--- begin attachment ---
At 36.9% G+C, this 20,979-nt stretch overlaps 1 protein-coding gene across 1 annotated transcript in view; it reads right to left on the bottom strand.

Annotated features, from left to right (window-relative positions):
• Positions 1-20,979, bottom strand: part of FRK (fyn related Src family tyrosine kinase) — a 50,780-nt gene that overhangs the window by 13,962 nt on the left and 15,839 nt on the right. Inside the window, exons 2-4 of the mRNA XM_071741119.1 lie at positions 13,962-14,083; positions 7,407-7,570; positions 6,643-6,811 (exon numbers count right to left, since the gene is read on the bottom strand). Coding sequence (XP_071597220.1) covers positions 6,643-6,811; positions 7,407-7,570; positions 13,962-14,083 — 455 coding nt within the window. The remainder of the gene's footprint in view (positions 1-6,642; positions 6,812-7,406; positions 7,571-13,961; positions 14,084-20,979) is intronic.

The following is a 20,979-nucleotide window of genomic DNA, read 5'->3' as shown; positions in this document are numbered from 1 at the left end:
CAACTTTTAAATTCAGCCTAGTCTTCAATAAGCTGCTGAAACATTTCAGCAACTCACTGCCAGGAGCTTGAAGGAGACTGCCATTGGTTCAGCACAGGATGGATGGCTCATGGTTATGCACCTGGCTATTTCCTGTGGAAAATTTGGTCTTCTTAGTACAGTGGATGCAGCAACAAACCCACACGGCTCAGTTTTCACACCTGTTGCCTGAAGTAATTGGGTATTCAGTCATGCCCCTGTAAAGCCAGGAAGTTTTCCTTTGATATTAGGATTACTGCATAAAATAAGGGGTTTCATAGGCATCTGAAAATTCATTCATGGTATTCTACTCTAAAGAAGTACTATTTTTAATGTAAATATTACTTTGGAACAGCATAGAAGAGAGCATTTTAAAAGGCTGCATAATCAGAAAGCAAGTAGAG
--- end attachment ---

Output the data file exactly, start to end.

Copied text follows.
At 36.9% G+C, this 20,979-nt stretch overlaps 1 protein-coding gene across 1 annotated transcript in view; it reads right to left on the bottom strand.

Annotated features, from left to right (window-relative positions):
• Positions 1-20,979, bottom strand: part of FRK (fyn related Src family tyrosine kinase) — a 50,780-nt gene that overhangs the window by 13,962 nt on the left and 15,839 nt on the right. Inside the window, exons 2-4 of the mRNA XM_071741119.1 lie at positions 13,962-14,083; positions 7,407-7,570; positions 6,643-6,811 (exon numbers count right to left, since the gene is read on the bottom strand). Coding sequence (XP_071597220.1) covers positions 6,643-6,811; positions 7,407-7,570; positions 13,962-14,083 — 455 coding nt within the window. The remainder of the gene's footprint in view (positions 1-6,642; positions 6,812-7,406; positions 7,571-13,961; positions 14,084-20,979) is intronic.

The following is a 20,979-nucleotide window of genomic DNA, read 5'->3' as shown; positions in this document are numbered from 1 at the left end:
CAACTTTTAAATTCAGCCTAGTCTTCAATAAGCTGCTGAAACATTTCAGCAACTCACTGCCAGGAGCTTGAAGGAGACTGCCATTGGTTCAGCACAGGATGGATGGCTCATGGTTATGCACCTGGCTATTTCCTGTGGAAAATTTGGTCTTCTTAGTACAGTGGATGCAGCAACAAACCCACACGGCTCAGTTTTCACACCTGTTGCCTGAAGTAATTGGGTATTCAGTCATGCCCCTGTAAAGCCAGGAAGTTTTCCTTTGATATTAGGATTACTGCATAAAATAAGGGGTTTCATAGGCATCTGAAAATTCATTCATGGTATTCTACTCTAAAGAAGTACTATTTTTAATGTAAATATTACTTTGGAACAGCATAGAAGAGAGCATTTTAAAAGGCTGCATAATCAGAAAGCAAGTAGAG